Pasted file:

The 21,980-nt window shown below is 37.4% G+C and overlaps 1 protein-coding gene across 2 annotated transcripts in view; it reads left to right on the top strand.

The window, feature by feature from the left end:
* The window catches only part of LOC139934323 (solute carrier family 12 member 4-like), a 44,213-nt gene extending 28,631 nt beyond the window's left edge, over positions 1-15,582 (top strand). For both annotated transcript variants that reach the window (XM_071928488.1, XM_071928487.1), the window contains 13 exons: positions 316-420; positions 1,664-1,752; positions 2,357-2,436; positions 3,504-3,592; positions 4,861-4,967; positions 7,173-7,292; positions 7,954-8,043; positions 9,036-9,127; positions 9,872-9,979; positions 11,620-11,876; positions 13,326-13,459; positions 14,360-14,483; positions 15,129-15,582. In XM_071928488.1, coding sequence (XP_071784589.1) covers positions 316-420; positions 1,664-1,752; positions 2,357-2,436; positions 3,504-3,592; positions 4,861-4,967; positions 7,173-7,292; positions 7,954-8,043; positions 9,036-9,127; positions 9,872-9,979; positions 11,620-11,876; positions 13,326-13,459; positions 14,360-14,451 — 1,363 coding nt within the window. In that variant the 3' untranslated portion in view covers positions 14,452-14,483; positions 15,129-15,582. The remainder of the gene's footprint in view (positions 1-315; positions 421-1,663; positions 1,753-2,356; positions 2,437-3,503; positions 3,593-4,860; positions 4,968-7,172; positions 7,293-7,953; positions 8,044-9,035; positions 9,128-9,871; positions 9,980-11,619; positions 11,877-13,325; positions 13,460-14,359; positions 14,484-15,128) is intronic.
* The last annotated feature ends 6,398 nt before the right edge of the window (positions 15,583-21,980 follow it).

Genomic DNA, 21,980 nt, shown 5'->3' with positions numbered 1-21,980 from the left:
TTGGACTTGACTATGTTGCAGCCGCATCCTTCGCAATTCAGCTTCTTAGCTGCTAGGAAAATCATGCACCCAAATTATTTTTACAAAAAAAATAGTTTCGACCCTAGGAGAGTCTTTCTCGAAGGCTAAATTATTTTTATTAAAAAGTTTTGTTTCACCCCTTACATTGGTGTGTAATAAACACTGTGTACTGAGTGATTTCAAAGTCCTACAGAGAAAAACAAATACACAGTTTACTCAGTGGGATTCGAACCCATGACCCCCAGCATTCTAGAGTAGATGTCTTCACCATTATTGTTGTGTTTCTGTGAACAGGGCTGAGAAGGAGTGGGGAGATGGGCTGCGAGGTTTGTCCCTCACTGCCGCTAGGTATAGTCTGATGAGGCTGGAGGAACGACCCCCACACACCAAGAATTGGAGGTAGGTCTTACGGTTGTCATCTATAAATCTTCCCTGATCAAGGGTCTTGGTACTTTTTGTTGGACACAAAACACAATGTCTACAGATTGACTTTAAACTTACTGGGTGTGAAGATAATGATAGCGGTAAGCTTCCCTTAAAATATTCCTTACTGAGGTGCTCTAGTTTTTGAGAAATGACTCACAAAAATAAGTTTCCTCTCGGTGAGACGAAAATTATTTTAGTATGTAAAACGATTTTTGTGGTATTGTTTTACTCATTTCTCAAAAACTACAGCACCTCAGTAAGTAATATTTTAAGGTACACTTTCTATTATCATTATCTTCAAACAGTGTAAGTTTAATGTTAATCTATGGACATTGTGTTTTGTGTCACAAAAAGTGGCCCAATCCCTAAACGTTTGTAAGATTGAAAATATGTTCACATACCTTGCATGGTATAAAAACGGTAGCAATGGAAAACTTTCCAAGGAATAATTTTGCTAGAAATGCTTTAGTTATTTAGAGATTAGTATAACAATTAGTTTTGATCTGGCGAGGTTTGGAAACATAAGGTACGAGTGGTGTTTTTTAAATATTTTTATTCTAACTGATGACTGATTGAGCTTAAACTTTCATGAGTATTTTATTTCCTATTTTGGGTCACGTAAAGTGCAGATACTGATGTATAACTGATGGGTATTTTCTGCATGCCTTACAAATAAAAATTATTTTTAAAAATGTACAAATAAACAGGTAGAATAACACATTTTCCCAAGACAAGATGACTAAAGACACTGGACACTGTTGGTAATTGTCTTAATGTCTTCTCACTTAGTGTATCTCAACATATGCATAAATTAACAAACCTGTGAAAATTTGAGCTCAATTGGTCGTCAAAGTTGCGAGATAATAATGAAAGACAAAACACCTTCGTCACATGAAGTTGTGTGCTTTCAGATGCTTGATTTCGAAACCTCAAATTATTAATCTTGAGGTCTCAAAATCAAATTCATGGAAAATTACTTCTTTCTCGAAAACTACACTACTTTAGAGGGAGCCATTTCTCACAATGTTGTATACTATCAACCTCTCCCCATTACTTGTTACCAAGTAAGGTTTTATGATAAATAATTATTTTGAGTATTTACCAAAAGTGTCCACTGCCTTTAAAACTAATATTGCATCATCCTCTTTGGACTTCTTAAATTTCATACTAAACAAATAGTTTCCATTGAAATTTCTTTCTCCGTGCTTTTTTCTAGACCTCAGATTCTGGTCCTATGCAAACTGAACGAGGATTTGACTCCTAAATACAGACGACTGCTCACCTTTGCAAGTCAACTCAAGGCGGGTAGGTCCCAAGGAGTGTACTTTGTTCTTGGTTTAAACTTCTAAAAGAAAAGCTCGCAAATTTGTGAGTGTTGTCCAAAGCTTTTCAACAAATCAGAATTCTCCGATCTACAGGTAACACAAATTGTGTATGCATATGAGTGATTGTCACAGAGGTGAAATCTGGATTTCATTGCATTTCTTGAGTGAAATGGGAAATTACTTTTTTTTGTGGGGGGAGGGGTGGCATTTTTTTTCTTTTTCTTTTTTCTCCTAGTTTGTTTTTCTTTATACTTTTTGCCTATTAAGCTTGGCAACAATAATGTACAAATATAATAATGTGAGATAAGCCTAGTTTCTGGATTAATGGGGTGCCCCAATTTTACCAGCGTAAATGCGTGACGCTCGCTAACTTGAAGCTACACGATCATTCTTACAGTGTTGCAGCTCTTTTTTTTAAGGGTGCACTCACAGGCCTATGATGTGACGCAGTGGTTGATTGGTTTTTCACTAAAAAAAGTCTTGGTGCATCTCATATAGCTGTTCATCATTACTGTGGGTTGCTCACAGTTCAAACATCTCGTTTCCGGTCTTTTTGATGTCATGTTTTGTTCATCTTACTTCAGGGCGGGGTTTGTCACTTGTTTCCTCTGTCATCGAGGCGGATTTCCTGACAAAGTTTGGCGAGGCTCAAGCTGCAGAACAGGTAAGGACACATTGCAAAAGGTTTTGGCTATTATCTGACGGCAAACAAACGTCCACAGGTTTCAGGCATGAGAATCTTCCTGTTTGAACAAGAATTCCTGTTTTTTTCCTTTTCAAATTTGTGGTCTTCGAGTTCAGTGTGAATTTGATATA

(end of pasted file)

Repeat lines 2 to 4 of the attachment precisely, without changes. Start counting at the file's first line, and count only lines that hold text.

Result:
The window, feature by feature from the left end:
* The window catches only part of LOC139934323 (solute carrier family 12 member 4-like), a 44,213-nt gene extending 28,631 nt beyond the window's left edge, over positions 1-15,582 (top strand). For both annotated transcript variants that reach the window (XM_071928488.1, XM_071928487.1), the window contains 13 exons: positions 316-420; positions 1,664-1,752; positions 2,357-2,436; positions 3,504-3,592; positions 4,861-4,967; positions 7,173-7,292; positions 7,954-8,043; positions 9,036-9,127; positions 9,872-9,979; positions 11,620-11,876; positions 13,326-13,459; positions 14,360-14,483; positions 15,129-15,582. In XM_071928488.1, coding sequence (XP_071784589.1) covers positions 316-420; positions 1,664-1,752; positions 2,357-2,436; positions 3,504-3,592; positions 4,861-4,967; positions 7,173-7,292; positions 7,954-8,043; positions 9,036-9,127; positions 9,872-9,979; positions 11,620-11,876; positions 13,326-13,459; positions 14,360-14,451 — 1,363 coding nt within the window. In that variant the 3' untranslated portion in view covers positions 14,452-14,483; positions 15,129-15,582. The remainder of the gene's footprint in view (positions 1-315; positions 421-1,663; positions 1,753-2,356; positions 2,437-3,503; positions 3,593-4,860; positions 4,968-7,172; positions 7,293-7,953; positions 8,044-9,035; positions 9,128-9,871; positions 9,980-11,619; positions 11,877-13,325; positions 13,460-14,359; positions 14,484-15,128) is intronic.
* The last annotated feature ends 6,398 nt before the right edge of the window (positions 15,583-21,980 follow it).